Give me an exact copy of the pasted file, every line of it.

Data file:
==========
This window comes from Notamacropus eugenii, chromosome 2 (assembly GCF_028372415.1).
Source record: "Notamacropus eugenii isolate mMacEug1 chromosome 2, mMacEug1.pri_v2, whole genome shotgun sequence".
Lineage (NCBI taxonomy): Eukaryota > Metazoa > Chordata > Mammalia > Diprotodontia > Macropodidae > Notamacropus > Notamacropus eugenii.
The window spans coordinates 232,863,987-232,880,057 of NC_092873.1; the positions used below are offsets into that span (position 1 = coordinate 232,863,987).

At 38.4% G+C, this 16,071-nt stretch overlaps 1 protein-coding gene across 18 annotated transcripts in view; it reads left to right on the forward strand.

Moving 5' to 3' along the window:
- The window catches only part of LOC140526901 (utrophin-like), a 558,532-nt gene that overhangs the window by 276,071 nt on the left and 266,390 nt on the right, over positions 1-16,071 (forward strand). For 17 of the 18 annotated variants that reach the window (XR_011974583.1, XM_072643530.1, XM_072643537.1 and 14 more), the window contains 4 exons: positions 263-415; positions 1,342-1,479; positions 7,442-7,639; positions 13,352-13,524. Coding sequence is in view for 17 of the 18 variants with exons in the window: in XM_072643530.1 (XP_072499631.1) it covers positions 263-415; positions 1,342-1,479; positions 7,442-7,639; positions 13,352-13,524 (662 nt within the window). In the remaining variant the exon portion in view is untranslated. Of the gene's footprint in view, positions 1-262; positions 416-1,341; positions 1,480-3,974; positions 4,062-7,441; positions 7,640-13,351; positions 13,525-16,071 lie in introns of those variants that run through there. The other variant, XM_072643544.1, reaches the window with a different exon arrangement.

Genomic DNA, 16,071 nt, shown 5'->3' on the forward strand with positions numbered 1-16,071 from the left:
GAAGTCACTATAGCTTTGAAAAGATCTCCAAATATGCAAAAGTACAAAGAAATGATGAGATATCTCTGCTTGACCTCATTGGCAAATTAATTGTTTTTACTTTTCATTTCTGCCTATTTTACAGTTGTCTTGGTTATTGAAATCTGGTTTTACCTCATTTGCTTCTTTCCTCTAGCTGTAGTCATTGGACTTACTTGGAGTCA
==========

This window comes from Notamacropus eugenii, chromosome 2 (assembly GCF_028372415.1).
Source record: "Notamacropus eugenii isolate mMacEug1 chromosome 2, mMacEug1.pri_v2, whole genome shotgun sequence".
Lineage (NCBI taxonomy): Eukaryota > Metazoa > Chordata > Mammalia > Diprotodontia > Macropodidae > Notamacropus > Notamacropus eugenii.
The window spans coordinates 232,863,987-232,880,057 of NC_092873.1; the positions used below are offsets into that span (position 1 = coordinate 232,863,987).

At 38.4% G+C, this 16,071-nt stretch overlaps 1 protein-coding gene across 18 annotated transcripts in view; it reads left to right on the forward strand.

Moving 5' to 3' along the window:
- The window catches only part of LOC140526901 (utrophin-like), a 558,532-nt gene that overhangs the window by 276,071 nt on the left and 266,390 nt on the right, over positions 1-16,071 (forward strand). For 17 of the 18 annotated variants that reach the window (XR_011974583.1, XM_072643530.1, XM_072643537.1 and 14 more), the window contains 4 exons: positions 263-415; positions 1,342-1,479; positions 7,442-7,639; positions 13,352-13,524. Coding sequence is in view for 17 of the 18 variants with exons in the window: in XM_072643530.1 (XP_072499631.1) it covers positions 263-415; positions 1,342-1,479; positions 7,442-7,639; positions 13,352-13,524 (662 nt within the window). In the remaining variant the exon portion in view is untranslated. Of the gene's footprint in view, positions 1-262; positions 416-1,341; positions 1,480-3,974; positions 4,062-7,441; positions 7,640-13,351; positions 13,525-16,071 lie in introns of those variants that run through there. The other variant, XM_072643544.1, reaches the window with a different exon arrangement.

Genomic DNA, 16,071 nt, shown 5'->3' on the forward strand with positions numbered 1-16,071 from the left:
GAAGTCACTATAGCTTTGAAAAGATCTCCAAATATGCAAAAGTACAAAGAAATGATGAGATATCTCTGCTTGACCTCATTGGCAAATTAATTGTTTTTACTTTTCATTTCTGCCTATTTTACAGTTGTCTTGGTTATTGAAATCTGGTTTTACCTCATTTGCTTCTTTCCTCTAGCTGTAGTCATTGGACTTACTTGGAGTCA